It seems unlikely that either of these Bush v. Gore arguments would fare well in court. To begin with, there's a great debate over whether Bush v. Gore even has precedential value (the opinion contains unusual language limiting its application to "present circumstances") and, assuming it does have value, what the case means. Reading the ruling narrowly to require application of equal standards for ballots counted in state-mandated recounts, Coleman should lose. The problems Coleman points to with the alleged counting of certain illegal absentee ballots occurred before the recount; both the canvassing board and the court in the election contest appear to have achieved great uniformity in the treatment of similar problematic ballots. And certainly nothing in Bush v. Gore requires the counting of ballots that don't actually comply with the election statutes. If anything, counting such ballots could raise equal-protection problems. And since we cannot identify which illegal absentee ballots were cast for which candidate, we can't just take those out from the vote totals in the name of promoting equal protection.
Coleman's Bush v. Gore arguments depend on the most generous readings of the equal-protection principles of Bush v. Gore, which say that courts should find an equal-protection violation when there are systematic deviations across a state in how similar ballots are treated. Most courts have so far rejected such arguments. For example, both the 6th and 9th Circuits have rejected lower court rulings holding that it violates Bush v. Gore to use unreliable punch-card voting machines in some parts of a state rather than others.
Even if a court were to accept this generous reading of Bush v. Gore in the abstract, its application to Coleman is problematic. As Ned Foley explains, under Coleman's theory, if Coleman could find a jurisdiction in Minnesota that allowed felons to vote (contrary to state law), the court would have to count illegal votes cast by felons throughout the state. In essence, Coleman is asking the courts to compound equal-protection problems in the state by adding more illegal votes to the total.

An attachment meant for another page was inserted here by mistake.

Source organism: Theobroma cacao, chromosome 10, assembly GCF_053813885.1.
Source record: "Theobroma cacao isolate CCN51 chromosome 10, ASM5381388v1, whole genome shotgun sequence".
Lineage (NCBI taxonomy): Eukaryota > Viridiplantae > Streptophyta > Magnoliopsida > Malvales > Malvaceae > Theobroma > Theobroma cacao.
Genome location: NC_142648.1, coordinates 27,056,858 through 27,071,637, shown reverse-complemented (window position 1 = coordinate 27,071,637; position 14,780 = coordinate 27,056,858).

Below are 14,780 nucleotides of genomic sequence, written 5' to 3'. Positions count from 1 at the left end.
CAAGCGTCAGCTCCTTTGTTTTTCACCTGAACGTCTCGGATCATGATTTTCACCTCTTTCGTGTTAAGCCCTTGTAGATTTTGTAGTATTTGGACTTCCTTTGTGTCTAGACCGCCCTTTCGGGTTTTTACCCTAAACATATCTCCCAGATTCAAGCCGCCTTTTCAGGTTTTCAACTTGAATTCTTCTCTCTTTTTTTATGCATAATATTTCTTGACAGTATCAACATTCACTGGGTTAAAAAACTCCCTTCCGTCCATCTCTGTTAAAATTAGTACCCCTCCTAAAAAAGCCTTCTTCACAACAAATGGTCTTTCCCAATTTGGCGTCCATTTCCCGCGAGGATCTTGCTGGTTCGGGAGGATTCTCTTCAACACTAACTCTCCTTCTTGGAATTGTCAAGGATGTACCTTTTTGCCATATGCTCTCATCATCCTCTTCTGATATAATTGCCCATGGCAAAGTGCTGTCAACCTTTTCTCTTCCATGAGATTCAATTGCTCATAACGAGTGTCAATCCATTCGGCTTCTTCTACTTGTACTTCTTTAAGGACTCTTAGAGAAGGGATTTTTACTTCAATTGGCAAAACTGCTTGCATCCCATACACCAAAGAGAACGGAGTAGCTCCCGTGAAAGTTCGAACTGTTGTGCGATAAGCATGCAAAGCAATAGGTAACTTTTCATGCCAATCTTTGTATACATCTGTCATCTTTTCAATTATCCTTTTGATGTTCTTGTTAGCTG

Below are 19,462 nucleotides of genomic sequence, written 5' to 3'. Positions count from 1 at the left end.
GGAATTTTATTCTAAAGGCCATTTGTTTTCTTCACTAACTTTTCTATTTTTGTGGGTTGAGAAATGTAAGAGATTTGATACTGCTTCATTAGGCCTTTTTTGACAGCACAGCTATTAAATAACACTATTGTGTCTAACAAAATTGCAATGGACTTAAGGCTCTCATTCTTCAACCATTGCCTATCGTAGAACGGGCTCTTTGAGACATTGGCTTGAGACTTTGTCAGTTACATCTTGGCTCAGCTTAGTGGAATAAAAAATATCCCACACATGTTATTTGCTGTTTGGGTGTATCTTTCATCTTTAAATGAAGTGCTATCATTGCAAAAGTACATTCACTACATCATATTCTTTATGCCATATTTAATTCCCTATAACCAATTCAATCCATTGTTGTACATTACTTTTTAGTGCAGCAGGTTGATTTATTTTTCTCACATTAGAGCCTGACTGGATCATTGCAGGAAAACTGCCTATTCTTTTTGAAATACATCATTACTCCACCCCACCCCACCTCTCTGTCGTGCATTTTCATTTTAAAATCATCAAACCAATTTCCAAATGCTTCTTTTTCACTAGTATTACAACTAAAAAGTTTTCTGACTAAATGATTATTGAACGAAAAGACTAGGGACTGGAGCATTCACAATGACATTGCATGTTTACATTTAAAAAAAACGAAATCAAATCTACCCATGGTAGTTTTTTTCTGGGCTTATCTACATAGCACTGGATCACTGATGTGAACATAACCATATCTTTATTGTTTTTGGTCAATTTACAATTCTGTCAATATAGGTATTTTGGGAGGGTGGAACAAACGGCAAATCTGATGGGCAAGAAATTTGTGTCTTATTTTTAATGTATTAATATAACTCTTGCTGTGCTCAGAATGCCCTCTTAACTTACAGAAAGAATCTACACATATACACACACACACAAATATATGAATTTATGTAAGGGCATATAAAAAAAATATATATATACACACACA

Perhaps Coleman's lawyers would respond that Bush v. Gore then requires a new election because of errors of local election officials in administering a statewide election. But the logical end point of that argument requires states to take over from local election authorities the business of administering elections under uniform standards. This isn't a bad result, I'd argue, but one that that courts would be loath to adopt. It would open up just about every close election to a redo, because problems with election administration are endemic in the United States, with no guarantee that the redo will get the job done any better.
In the end, Coleman doesn't have a strong equal-protection argument. Then again, most of us thought George W. Bush didn't, either.